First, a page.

Short-term health insurance

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In the United States, short-term health insurance (STHI) or short-term, limited-duration insurance (STLDI)[1] refers to health insurance plans with a limited duration, typically several months to a year.[2] These plans were initially geared toward people who need temporary medical insurance to bridge the gap between longer-term plans. For instance, people who are switching employers, starting graduate school, or young adults who have become ineligible for coverage under their parents' plans and are searching for their own insurance might use a short-term insurance plan until obtaining a more permanent solution.[3]

Short-term, limited-duration health care plans are not available for purchase on or health insurance marketplaces in most states. They are not eligible for federal financial aid but the monthly healthcare premiums may be less expensive.[4]

Short-term health insurance plans are exempt from most insurance regulations established by the Affordable Care Act, are not required to cover the full list of health benefits required by that legislation, and may offer lower premiums to individuals who enroll prior to developing pre-existing conditions.[5] This caused problems for people who acquire a longer-term illness, since the short-term plan is completely terminated at the end of the coverage period.[6] A 2019 federal rule extended the duration of short-term plans to 365 days, lifting a 3-month term limit established at the end of 2016.[7][8] Starting in 2019, consumers will be able to purchase short-term plans which are renewable for up to 3 years in some states.[9]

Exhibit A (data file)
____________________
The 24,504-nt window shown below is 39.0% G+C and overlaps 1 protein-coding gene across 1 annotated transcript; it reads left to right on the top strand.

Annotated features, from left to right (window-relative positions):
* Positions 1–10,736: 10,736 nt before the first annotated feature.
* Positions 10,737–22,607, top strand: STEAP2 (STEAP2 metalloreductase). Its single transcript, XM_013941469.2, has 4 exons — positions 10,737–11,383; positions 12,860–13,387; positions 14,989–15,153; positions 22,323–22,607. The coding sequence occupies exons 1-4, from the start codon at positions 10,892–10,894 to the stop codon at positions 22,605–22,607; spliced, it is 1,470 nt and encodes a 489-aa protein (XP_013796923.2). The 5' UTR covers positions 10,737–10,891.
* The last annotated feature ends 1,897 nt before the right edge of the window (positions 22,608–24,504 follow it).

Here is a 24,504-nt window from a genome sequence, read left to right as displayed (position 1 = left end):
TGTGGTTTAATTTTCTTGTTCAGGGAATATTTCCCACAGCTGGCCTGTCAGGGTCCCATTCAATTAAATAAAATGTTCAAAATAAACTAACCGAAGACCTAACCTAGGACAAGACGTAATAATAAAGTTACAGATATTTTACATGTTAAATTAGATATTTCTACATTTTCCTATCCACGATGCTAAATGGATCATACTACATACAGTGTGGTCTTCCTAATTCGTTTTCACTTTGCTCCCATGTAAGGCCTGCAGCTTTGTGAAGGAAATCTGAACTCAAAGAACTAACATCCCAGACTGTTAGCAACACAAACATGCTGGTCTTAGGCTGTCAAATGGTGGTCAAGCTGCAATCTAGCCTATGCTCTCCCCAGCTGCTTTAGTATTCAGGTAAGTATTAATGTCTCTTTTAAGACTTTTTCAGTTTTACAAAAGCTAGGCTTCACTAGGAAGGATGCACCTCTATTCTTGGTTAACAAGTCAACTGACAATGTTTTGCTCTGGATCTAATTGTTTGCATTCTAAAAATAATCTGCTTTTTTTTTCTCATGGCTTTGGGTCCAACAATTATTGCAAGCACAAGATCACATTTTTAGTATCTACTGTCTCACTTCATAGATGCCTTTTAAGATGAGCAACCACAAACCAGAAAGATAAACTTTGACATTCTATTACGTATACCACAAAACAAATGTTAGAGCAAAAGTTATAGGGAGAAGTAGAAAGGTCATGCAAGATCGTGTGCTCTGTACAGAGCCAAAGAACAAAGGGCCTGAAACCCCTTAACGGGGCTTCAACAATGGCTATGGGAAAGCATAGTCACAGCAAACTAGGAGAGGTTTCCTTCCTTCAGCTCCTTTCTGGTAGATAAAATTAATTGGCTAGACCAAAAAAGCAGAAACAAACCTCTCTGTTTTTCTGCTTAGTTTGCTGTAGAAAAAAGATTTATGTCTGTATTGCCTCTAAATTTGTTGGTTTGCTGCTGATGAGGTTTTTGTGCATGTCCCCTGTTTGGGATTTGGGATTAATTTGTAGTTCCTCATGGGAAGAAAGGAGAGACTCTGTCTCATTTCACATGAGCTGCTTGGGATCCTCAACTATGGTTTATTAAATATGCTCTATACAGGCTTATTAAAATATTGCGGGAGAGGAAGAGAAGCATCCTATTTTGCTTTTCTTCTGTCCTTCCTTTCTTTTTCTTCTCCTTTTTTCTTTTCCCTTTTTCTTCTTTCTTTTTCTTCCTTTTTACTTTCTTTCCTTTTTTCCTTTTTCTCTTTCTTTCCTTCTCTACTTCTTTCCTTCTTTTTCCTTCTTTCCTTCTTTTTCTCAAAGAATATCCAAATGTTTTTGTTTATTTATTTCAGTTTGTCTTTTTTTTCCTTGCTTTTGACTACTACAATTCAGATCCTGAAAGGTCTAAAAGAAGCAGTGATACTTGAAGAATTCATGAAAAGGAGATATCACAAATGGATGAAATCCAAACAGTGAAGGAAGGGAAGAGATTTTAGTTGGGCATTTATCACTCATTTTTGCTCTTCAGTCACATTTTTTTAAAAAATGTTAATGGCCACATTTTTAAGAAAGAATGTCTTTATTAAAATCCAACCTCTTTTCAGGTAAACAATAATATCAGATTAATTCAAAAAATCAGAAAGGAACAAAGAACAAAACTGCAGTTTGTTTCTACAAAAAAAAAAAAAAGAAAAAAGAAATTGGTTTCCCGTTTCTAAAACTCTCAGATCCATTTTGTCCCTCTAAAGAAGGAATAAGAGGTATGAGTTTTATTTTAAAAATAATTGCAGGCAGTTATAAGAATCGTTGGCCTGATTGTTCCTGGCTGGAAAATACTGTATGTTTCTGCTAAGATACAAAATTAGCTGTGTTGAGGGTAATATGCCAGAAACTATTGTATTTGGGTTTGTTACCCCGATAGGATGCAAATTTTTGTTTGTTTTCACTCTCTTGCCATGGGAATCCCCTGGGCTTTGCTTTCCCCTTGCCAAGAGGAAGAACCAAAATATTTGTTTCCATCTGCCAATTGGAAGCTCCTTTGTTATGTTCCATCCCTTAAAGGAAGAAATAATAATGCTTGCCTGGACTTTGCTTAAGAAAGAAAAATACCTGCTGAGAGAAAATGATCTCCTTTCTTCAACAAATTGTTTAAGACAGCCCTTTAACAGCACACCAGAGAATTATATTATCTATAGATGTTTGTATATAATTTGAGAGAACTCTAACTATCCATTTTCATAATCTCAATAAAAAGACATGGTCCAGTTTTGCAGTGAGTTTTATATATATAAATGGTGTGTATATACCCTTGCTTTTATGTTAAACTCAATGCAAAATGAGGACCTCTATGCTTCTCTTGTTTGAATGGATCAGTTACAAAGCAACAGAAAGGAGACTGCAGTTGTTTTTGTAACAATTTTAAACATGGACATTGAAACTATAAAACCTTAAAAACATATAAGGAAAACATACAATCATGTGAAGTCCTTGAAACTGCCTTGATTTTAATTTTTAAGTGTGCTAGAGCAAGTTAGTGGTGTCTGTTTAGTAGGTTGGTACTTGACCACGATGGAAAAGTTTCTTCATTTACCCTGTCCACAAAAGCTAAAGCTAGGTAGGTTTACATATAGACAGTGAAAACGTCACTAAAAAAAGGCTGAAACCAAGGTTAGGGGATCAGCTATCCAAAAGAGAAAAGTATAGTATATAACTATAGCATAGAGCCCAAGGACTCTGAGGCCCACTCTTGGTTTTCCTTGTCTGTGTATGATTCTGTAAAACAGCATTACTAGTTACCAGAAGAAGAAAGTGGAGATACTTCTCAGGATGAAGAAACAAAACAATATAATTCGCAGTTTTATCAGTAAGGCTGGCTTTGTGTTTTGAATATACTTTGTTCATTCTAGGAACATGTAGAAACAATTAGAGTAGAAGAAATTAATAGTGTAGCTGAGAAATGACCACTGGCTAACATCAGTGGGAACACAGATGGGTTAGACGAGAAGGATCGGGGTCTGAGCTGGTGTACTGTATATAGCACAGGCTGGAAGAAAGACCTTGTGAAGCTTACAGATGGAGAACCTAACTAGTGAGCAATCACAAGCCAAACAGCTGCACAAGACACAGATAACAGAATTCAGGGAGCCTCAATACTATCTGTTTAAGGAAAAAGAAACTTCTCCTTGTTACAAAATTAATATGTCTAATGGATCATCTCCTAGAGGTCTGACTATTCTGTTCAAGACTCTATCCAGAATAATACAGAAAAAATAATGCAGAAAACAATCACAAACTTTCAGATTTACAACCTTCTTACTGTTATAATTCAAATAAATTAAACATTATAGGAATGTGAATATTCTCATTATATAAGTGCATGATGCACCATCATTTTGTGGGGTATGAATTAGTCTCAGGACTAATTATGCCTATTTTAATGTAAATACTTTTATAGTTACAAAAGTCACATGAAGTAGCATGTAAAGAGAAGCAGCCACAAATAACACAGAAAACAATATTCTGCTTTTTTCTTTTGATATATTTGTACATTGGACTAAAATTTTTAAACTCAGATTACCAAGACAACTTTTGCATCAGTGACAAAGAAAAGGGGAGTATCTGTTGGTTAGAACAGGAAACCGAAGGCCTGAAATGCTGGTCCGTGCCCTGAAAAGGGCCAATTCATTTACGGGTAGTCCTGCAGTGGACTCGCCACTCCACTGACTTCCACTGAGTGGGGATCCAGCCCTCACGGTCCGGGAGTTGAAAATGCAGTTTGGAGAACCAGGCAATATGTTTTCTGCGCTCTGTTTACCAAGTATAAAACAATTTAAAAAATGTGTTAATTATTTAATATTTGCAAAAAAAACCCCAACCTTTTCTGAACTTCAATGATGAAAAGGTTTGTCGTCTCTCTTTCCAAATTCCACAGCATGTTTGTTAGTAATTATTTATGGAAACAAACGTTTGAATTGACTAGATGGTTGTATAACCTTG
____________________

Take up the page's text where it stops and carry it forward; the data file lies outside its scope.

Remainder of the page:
Short-term plans were not considered "adequate coverage" under the Affordable Care Act, and customers were subject to the individual mandate penalty from 2014 until its elimination by the Congressional Tax Cuts and Jobs Act at the end of 2018.[10] In 2018, the Congressional Budget Office broadened its definition of health insurance to include short-term health insurance.[11]


  1. ^ "Short-Term, Limited-Duration Insurance" (PDF). Federal Register. 83 (150): 38212–38243. 2018-08-03. Retrieved 7 March 2019.
  2. ^ Is Temporary Health Insurance Right for You?
  3. ^ Sousa, J.L. (2019-02-20). "Health Insurance Guys: Can't get no satisfaction: getting insurance when you need it". Napa Valley Register. Retrieved 7 March 2019.
  4. ^ Malhi, Sabrina (5 December 2018). "Health-care marketplace confusion — here are all of the facts". TheHill. Retrieved 7 March 2019.
  5. ^ Pope, Chris (6 May 2019). "Renewable Term Health Insurance". Manhattan Institute. Retrieved 15 January 2020.{{cite web}}: CS1 maint: url-status (link)
  6. ^ Don't Get Short-Changed by Short-Term Medical Insurance - US News
  7. ^ Pear, Robert (27 October 2018). "Shopping for Insurance? Don't Expect Much Help Navigating Plans". The New York Times. Retrieved 7 March 2019.
  8. ^ Sanger-Katz, Margot (1 August 2018). "What to Know Before You Buy Short-Term Health Insurance". The New York Times. Retrieved 7 March 2019.
  9. ^ ‘Short Term’ Health Insurance? Up to 3 Years Under New Trump Policy
  10. ^ "The Tax Bill and the Individual Mandate: What Happened, and What Does It Mean?". 2017. doi:10.1377/forefront.20171220.323429. {{cite journal}}: Cite journal requires |journal= (help)
  11. ^ How CBO Defines and Estimates Health Insurance Coverage for People Under Age 65